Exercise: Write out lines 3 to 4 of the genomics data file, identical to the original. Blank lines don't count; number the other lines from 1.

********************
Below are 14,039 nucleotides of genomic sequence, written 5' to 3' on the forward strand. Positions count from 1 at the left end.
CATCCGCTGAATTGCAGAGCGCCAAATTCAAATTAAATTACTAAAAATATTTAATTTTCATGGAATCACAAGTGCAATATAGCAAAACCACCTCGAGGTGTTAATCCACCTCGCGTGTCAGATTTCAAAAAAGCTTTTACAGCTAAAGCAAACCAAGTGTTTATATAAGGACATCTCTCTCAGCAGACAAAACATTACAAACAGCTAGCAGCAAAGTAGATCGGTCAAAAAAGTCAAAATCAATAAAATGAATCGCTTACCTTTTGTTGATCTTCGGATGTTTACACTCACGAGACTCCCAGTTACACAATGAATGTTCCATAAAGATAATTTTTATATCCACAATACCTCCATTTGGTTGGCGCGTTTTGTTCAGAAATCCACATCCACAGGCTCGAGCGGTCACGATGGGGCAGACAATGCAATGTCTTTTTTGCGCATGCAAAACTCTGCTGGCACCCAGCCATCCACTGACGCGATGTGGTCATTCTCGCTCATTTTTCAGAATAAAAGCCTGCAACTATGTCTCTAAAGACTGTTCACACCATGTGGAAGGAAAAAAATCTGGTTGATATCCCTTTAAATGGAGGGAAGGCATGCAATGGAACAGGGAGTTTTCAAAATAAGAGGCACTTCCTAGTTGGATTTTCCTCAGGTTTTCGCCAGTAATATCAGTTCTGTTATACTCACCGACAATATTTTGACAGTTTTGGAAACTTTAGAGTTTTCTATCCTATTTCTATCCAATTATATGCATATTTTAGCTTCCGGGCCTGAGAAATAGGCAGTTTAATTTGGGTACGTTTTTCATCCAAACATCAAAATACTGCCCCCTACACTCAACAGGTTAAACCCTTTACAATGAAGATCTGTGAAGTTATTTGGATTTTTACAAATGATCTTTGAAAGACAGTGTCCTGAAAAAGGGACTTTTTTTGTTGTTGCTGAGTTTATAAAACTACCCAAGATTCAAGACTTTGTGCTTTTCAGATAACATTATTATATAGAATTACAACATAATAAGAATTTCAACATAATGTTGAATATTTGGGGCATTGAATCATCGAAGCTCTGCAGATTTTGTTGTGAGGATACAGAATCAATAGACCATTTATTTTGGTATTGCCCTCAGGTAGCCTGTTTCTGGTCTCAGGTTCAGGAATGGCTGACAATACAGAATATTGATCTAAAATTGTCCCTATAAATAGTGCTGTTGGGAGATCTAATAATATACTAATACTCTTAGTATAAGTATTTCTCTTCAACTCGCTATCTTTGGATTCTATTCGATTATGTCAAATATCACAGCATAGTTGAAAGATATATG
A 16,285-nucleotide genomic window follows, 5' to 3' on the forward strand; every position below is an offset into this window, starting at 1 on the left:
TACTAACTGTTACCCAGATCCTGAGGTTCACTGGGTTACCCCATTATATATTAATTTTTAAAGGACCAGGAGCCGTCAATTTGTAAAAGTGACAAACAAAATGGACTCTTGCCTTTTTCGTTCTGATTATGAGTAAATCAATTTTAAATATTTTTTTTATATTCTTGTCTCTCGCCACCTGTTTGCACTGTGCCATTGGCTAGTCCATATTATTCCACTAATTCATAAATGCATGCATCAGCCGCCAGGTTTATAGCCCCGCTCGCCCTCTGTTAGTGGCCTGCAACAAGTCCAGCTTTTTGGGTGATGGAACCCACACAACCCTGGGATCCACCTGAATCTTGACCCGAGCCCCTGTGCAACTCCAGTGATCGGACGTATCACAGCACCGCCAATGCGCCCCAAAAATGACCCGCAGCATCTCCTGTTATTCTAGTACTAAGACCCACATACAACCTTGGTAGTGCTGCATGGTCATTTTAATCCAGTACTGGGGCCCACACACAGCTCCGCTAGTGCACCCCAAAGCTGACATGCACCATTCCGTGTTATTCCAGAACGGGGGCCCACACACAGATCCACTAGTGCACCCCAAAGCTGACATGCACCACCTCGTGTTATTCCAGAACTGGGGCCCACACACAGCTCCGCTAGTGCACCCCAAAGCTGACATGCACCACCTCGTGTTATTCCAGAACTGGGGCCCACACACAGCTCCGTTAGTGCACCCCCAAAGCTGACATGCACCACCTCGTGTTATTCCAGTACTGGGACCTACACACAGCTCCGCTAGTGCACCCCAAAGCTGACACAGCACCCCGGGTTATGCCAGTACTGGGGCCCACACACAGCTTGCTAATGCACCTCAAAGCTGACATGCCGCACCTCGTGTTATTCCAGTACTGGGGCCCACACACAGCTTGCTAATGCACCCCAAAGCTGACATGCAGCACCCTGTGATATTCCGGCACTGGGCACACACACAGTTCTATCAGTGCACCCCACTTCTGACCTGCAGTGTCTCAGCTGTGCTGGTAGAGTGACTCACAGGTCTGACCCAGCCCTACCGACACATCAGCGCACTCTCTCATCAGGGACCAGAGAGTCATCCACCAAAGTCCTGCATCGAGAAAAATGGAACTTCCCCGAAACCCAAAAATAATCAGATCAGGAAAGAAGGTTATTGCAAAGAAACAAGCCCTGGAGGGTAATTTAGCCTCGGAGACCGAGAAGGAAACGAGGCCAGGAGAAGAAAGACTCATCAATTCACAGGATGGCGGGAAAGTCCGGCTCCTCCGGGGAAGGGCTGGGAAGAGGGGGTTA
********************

A 16,285-nucleotide genomic window follows, 5' to 3' on the forward strand; every position below is an offset into this window, starting at 1 on the left:
TACTAACTGTTACCCAGATCCTGAGGTTCACTGGGTTACCCCATTATATATTAATTTTTAAAGGACCAGGAGCCGTCAATTTGTAAAAGTGACAAACAAAATGGACTCTTGCCTTTTTCGTTCTGATTATGAGTAAATCAATTTTAAATATTTTTTTTATATTCTTGTCTCTCGCCACCTGTTTGCACTGTGCCATTGGCTAGTCCATATTATTCCACTAATTCATAAATGCATGCATCAGCCGCCAGGTTTATAGCCCCGCTCGCCCTCTGTTAGTGGCCTGCAACAAGTCCAGCTTTTTGGGTGATGGAACCCACACAACCCTGGGATCCACCTGAATCTTGACCCGAGCCCCTGTGCAACTCCAGTGATCGGACGTATCACAGCACCGCCAATGCGCCCCAAAAATGACCCGCAGCATCTCCTGTTATTCTAGTACTAAGACCCACATACAACCTTGGTAGTGCTGCATGGTCATTTTAATCCAGTACTGGGGCCCACACACAGCTCCGCTAGTGCACCCCAAAGCTGACATGCACCATTCCGTGTTATTCCAGAACGGGGGCCCACACACAGATCCACTAGTGCACCCCAAAGCTGACATGCACCACCTCGTGTTATTCCAGAACTGGGGCCCACACACAGCTCCGCTAGTGCACCCCAAAGCTGACATGCACCACCTCGTGTTATTCCAGAACTGGGGCCCACACACAGCTCCGTTAGTGCACCCCCAAAGCTGACATGCACCACCTCGTGTTATTCCAGTACTGGGACCTACACACAGCTCCGCTAGTGCACCCCAAAGCTGACACAGCACCCCGGGTTATGCCAGTACTGGGGCCCACACACAGCTTGCTAATGCACCTCAAAGCTGACATGCCGCACCTCGTGTTATTCCAGTACTGGGGCCCACACACAGCTTGCTAATGCACCCCAAAGCTGACATGCAGCACCCTGTGATATTCCGGCACTGGGCACACACACAGTTCTATCAGTGCACCCCACTTCTGACCTGCAGTGTCTCAGCTGTGCTGGTAGAGTGACTCACAGGTCTGACCCAGCCCTACCGACACATCAGCGCACTCTCTCATCAGGGACCAGAGAGTCATCCACCAAAGTCCTGCATCGAGAAAAATGGAACTTCCCCGAAACCCAAAAATAATCAGATCAGGAAAGAAGGTTATTGCAAAGAAACAAGCCCTGGAGGGTAATTTAGCCTCGGAGACCGAGAAGGAAACGAGGCCAGGAGAAGAAAGACTCATCAATTCACAGGATGGCGGGAAAGTCCGGCTCCTCCGGGGAAGGGCTGGGAAGAGGGGGTTA